The nice and the good
This is mainly a story about secrets and the descent into some kind of suburban inferno – it starts out with a bang (literally) and ends, as the poem goes, with a whimper. I’d like to say it’s about secrets and their consequences but, as far as I’m concerned, it was too easy on the latter. But more on that later.
It’s a third person narrative but, as it seems to all happen around John Ducane, I can’t help but wonder whether first person wouldn’t have been better suited. Sure, the omniscience of the 3rd person allows you to look into every aspect of the characters’ minds and hearts, but 1st person would have imprinted into it more heart, more doubt – and perhaps more blurred, jagged edges. As it is, the story is rounded and clean-cut – for 3 quarters of the book it seems to go on the premise that life is a mess of intricacies and unexpected moments while, during the last part it’s all cleaned up and delivered in the form of a conventional happy ending with too little ambiguity to be believable.
I started out with the bad and it probably sounds like I didn’t enjoy the read, however, truth be told, I enjoyed it a whole lot more than I expected. Firstly, it was quite gripping, starting with the bang of Radecheey’s suicide through which we are introduced to the comfy lives of British public servants, their wives and friends. Octavian and Kate are a happily married couple (at least to an outsider’s eye; there’s a lot to be said about their marriage in relation to the book’s title) and they gradually welcomed to their country house widow Mary Clothier and her son Pierce, divorcee Paula Birane and her twins (Paula’s ex is working with Octavian), Theo – Octavian’s older brother, Willy Kost – a friend who has lived through the horror of Dachau (it takes place in the 60s) and during weekends John Ducane, Octavian’s colleague and Kate’s would-be lover.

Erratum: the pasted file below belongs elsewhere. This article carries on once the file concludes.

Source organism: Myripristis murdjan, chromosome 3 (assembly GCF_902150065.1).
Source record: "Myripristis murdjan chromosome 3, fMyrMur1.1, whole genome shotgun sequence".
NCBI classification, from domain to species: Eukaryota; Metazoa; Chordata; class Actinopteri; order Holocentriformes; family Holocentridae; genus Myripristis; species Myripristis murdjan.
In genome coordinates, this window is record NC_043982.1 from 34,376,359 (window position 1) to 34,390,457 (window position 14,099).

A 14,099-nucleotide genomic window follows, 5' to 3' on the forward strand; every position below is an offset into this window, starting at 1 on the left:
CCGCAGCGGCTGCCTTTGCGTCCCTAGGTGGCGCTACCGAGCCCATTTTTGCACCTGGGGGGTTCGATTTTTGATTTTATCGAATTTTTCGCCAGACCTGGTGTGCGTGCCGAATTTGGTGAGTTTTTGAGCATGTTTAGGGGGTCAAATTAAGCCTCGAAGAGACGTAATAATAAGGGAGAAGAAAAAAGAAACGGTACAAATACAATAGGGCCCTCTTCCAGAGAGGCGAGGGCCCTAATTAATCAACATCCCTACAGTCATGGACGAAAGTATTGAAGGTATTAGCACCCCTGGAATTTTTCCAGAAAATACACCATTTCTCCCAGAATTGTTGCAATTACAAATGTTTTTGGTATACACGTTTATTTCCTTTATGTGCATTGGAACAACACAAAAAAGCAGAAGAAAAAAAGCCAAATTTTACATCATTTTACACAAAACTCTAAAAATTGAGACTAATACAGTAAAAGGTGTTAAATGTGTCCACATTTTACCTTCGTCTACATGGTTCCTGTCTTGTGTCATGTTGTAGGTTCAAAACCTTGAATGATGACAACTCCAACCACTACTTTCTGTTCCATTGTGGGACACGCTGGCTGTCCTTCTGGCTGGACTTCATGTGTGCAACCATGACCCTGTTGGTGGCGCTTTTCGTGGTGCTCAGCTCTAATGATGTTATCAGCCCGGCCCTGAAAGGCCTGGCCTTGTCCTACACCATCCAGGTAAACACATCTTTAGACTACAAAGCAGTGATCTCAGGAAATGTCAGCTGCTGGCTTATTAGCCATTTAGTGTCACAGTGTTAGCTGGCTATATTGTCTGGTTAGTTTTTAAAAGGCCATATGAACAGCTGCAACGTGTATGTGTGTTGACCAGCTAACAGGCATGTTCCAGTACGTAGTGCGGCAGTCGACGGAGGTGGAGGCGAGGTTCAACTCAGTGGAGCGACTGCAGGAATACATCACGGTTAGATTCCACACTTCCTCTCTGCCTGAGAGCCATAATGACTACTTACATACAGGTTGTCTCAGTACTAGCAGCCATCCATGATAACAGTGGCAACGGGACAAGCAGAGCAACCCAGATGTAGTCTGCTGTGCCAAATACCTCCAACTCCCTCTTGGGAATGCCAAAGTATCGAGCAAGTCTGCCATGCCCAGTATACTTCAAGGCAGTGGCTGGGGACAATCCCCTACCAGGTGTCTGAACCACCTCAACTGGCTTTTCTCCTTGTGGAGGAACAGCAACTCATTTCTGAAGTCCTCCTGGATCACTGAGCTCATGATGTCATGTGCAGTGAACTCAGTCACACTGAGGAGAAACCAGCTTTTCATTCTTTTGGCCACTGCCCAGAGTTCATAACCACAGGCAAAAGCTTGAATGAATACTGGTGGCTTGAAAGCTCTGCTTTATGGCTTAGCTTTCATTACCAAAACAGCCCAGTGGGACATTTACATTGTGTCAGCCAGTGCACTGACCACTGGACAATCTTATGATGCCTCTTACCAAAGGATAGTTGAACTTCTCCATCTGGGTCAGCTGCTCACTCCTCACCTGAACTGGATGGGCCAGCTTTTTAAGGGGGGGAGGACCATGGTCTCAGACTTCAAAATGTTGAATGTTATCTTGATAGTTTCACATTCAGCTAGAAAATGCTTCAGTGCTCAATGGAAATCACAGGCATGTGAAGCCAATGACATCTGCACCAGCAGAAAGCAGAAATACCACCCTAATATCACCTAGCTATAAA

Of course, the cohabitation of such a large group of people naturally triggers conflicts, domestic intrigues and fights – but also a great deal of warmth and friendship. The investigation led by Ducane into Radeechy’s suicide seems to be what gets the ball rolling, but it felt like too much of a contrivance (black magic included). This is, after all, a human drama and the element of investigation doesn’t add much to the characters or to their stories and the reveal of Radeechy’s motives is distinctly anti-climactic.
The pace is generally alert, the number of characters and their alternation really keeps you on your toes for most of the book, but, by the end, it’s quite clear that most of them are two-dimensional: John with his obsession to do the right thing, to do good, Mary – who can only come across as rather dull, Paula and her guilt, Pierce and his behaviour ruled by teenage hormones, Kate and her sunny niceness, Jessica and her love/obsession with John etc. They each live in a very snug bubble for most of the book that’s why the ending (except for Paula’s story – that flowed naturally, organically) feels out of character for almost everybody and (again) anti-climactic for me. But at least the road there is pretty damn great.
Very cool NYT review – I found it insightful and interesting, even if I don’t agree 100%.